scorecardThe key to happiness might be living within walking distance of a coffee shop
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The key to happiness might be living within walking distance of a coffee shop

Eliza Relman   

The key to happiness might be living within walking distance of a coffee shop
PolicyPolicy3 min read
  • Opponents of new development often say they don't want denser neighborhoods.
  • But a certain amount of density is necessary to create more affordable and inclusive communities.

As cities and towns across North America suffer from a housing affordability crisis largely caused by a shortage of homes, urban planners and housing advocates are coming up against an aversion to density.

More people living closer together is necessary to create more affordable and inclusive neighborhoods, housing advocates say. But many opponents of new development say they worry about increased traffic, overloaded schools, and shadow-casting apartment buildings. Higher density, they argue, will alter the character of their neighborhoods and hurt their well-being.

"We clearly need to increase density, especially near transit, to provide enough homes for everybody, but there's this deep-seated, long-existing distrust of density," said Tristan Cleveland, an urban planner and researcher at the Canadian design firm Happy Cities.

In a recent study, Cleveland and his colleagues aimed to determine how density — and other aspects of the built environment, like housing type — impact individual happiness and well-being. The research, which involved surveying almost 1,900 people living in 15 municipalities in the Vancouver region of British Columbia, found no evidence that higher-density living is associated with decreased happiness, social connection, or well-being. Instead, it found that a certain amount of density is necessary, but not sufficient, to maximize residents' well-being.

Well-designed density — think pedestrian-friendly streets with easy access to transit and amenities like shops, restaurants, and parks — was positively correlated with well-being and happiness. But poorly designed density — like very small apartments, scarce green space, and wide roads — is correlated with decreased well-being.

"If you simply put a bunch of apartment towers together without providing things that density makes possible, such as local amenities, shops, transit, then you're actually not delivering the value of density for wellbeing," Cleveland said.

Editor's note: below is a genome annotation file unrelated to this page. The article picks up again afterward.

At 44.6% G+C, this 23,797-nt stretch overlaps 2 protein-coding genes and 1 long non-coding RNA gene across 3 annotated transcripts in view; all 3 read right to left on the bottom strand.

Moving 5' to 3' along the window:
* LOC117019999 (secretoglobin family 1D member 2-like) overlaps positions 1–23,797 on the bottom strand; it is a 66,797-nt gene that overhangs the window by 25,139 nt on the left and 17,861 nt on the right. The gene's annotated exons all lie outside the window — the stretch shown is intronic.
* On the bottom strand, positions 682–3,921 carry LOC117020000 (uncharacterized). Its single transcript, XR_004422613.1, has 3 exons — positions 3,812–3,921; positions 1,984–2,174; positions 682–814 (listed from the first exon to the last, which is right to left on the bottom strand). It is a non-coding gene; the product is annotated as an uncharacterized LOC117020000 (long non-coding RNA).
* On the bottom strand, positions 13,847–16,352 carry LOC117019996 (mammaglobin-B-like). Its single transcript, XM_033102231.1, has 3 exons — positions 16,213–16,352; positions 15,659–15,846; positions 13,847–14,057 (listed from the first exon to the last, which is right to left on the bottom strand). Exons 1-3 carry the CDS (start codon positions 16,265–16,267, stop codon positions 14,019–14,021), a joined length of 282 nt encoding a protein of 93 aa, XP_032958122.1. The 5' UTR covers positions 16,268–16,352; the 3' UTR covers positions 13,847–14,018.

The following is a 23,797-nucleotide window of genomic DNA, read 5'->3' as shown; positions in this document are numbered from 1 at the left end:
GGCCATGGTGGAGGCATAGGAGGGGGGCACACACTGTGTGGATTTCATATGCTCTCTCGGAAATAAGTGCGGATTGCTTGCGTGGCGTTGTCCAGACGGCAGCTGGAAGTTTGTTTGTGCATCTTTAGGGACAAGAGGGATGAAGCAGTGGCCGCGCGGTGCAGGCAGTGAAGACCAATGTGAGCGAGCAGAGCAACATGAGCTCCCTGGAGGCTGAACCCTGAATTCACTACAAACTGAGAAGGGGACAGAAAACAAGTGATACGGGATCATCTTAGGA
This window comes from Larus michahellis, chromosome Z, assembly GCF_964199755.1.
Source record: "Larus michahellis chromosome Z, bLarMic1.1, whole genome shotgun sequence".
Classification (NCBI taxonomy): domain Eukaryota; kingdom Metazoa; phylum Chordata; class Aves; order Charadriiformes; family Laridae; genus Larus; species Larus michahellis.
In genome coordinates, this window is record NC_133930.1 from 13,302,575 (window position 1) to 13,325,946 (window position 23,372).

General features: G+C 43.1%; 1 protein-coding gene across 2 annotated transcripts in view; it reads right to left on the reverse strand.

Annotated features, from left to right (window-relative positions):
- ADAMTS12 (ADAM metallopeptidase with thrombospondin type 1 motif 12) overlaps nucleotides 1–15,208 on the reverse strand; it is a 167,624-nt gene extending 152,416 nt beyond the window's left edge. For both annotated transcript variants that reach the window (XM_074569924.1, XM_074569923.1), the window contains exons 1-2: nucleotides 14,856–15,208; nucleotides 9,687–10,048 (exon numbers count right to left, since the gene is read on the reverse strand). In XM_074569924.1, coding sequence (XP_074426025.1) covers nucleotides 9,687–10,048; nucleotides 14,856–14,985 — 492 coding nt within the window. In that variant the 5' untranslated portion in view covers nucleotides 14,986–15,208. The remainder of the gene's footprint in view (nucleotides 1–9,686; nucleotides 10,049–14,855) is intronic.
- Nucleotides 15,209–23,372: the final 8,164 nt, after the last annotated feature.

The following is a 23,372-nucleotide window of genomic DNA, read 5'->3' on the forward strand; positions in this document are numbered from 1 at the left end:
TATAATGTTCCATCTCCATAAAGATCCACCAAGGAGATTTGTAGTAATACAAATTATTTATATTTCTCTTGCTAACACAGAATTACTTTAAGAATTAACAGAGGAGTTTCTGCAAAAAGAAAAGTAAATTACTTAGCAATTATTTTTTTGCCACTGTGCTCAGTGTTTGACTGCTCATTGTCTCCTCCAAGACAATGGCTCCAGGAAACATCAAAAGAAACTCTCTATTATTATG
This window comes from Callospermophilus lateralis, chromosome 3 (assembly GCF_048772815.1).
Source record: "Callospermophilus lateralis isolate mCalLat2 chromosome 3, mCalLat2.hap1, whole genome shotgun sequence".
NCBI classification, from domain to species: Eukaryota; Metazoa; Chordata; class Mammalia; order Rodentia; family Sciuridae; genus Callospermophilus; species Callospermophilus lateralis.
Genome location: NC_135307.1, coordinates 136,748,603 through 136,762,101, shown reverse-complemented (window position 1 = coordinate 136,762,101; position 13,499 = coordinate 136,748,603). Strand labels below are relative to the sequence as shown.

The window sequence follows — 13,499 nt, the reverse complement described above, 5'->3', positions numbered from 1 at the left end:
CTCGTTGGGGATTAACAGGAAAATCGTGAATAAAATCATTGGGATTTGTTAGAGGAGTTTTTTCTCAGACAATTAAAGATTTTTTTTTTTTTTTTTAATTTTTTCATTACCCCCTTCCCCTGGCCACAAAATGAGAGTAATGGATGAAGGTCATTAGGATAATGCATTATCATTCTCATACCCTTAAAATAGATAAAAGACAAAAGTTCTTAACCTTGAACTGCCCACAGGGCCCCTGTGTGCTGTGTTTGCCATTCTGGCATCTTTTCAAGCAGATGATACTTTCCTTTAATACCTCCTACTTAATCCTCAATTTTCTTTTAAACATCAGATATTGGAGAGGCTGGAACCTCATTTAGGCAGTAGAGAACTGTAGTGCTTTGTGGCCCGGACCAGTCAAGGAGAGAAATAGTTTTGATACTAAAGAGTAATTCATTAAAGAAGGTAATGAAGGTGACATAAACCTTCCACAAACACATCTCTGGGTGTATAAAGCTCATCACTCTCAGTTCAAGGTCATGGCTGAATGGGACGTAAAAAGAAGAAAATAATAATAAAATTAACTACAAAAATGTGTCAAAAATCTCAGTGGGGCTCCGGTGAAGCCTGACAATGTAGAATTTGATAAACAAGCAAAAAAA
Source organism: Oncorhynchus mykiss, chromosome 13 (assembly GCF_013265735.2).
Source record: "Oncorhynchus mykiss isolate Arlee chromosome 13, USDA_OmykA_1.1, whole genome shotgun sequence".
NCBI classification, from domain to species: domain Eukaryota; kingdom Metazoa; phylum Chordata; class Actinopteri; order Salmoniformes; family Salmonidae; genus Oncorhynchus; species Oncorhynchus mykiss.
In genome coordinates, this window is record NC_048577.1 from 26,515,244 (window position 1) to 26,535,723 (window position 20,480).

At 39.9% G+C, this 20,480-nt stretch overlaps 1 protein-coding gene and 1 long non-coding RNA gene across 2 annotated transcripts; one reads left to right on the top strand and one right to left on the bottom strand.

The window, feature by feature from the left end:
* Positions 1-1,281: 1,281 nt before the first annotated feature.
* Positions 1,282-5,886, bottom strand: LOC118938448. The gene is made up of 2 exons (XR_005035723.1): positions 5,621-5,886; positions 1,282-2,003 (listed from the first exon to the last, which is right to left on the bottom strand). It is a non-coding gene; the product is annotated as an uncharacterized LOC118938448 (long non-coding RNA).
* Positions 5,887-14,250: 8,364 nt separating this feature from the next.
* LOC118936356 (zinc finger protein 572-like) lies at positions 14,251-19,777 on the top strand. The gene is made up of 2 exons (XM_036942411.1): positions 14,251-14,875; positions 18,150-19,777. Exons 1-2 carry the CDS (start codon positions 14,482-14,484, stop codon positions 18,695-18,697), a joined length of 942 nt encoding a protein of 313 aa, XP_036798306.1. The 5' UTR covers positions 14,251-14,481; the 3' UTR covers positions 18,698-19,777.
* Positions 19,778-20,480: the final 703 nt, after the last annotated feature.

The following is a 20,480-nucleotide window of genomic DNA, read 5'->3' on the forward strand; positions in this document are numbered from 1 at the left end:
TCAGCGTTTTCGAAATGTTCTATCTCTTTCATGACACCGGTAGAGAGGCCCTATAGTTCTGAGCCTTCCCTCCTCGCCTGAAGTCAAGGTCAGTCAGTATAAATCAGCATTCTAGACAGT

Studies have found that living in walkable neighborhoods, spending less time driving and commuting, and having access to third places like coffee shops and parks are associated with better well-being and social connectedness.

"When we have everything we need close to home, that ends up saving us a lot of time," Madeleine Hebert, a housing specialist at Happy Cities who co-authored the firm's report. "When we save time, we have more time to spend with our families, we have time to exercise, we have time to build social connections with our neighbors."

But for a neighborhood to support mass transit, and amenities like local shops and restaurants, it needs a certain amount of density.

Density is necessary, but not sufficient

People across North America aren't just worried about how expensive their neighborhoods are becoming. They're also looking for a sense of belonging. After affordability, respondents to the Happy Cities survey listed proximity to friends and family and "a neighborhood feel or sense of community" as the top elements missing from their neighborhoods.

More than 40% of respondents said they chose to live in their neighborhood because of its proximity to social and recreational amenities, like restaurants, shops, and parks. That's compared to just 28% who prioritized being close to work, and 19% who prioritized proximity to schools.

But it all comes at a cost. An analysis published last year found that homebuyers in the 35 biggest American metropolitan areas paid 34% more to live in walkable neighborhoods, while renters paid 41% more.

Notably, the study found no significant correlation between the type of housing someone lives in — whether it's an apartment or a detached single-family house — and their wellbeing.

"People are just as likely to be happy in single-family homes, as in townhomes, as in apartment towers," Cleveland said. "All levels of density are compatible — in different ways for different reasons — with happiness."

The only exceptions to this were basement apartments and very small units. Living in a basement unit was associated with fewer social connections and relationships with neighbors while living in an apartment smaller than 300 square feet was associated with worse general well-being, even when controlling for income, ownership status, the number of amenities, and other factors, the study found.

The researchers found that many large towers with smaller units were designed for lower-income residents and didn't have as much access to community spaces and amenities. These findings are important for city planners and builders to understand, so they can incorporate design elements that promote well-being.

"If you're designing these small units, which we know are housing our most vulnerable residents, and there are no protections around making sure that they are well-connected to community amenities, they have social spaces in the building — if those things aren't accounted for, then we risk building these small units that further negatively impacts people's well-being," Hebert said.